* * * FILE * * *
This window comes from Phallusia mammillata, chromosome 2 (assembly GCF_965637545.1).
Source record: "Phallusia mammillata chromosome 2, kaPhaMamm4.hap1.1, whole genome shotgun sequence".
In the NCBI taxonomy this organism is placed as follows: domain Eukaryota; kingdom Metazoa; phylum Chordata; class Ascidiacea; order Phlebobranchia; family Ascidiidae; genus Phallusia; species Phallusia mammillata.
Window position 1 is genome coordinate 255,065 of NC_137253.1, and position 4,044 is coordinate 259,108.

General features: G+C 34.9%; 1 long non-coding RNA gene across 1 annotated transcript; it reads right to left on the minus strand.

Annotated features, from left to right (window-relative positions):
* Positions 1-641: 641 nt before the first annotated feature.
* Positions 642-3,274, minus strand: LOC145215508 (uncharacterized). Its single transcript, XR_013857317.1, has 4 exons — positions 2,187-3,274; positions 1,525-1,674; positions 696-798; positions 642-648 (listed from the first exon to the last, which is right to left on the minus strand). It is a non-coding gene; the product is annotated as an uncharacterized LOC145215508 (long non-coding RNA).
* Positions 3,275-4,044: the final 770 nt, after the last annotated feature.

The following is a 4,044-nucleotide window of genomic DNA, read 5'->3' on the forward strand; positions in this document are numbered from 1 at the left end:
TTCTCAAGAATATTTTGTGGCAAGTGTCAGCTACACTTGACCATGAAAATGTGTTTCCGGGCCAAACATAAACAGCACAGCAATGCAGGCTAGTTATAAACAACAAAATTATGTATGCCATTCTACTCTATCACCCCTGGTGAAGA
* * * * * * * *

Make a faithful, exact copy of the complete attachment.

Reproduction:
This window comes from Phallusia mammillata, chromosome 2 (assembly GCF_965637545.1).
Source record: "Phallusia mammillata chromosome 2, kaPhaMamm4.hap1.1, whole genome shotgun sequence".
In the NCBI taxonomy this organism is placed as follows: domain Eukaryota; kingdom Metazoa; phylum Chordata; class Ascidiacea; order Phlebobranchia; family Ascidiidae; genus Phallusia; species Phallusia mammillata.
Window position 1 is genome coordinate 255,065 of NC_137253.1, and position 4,044 is coordinate 259,108.

General features: G+C 34.9%; 1 long non-coding RNA gene across 1 annotated transcript; it reads right to left on the minus strand.

Annotated features, from left to right (window-relative positions):
* Positions 1-641: 641 nt before the first annotated feature.
* Positions 642-3,274, minus strand: LOC145215508 (uncharacterized). Its single transcript, XR_013857317.1, has 4 exons — positions 2,187-3,274; positions 1,525-1,674; positions 696-798; positions 642-648 (listed from the first exon to the last, which is right to left on the minus strand). It is a non-coding gene; the product is annotated as an uncharacterized LOC145215508 (long non-coding RNA).
* Positions 3,275-4,044: the final 770 nt, after the last annotated feature.

The following is a 4,044-nucleotide window of genomic DNA, read 5'->3' on the forward strand; positions in this document are numbered from 1 at the left end:
TTCTCAAGAATATTTTGTGGCAAGTGTCAGCTACACTTGACCATGAAAATGTGTTTCCGGGCCAAACATAAACAGCACAGCAATGCAGGCTAGTTATAAACAACAAAATTATGTATGCCATTCTACTCTATCACCCCTGGTGAAGA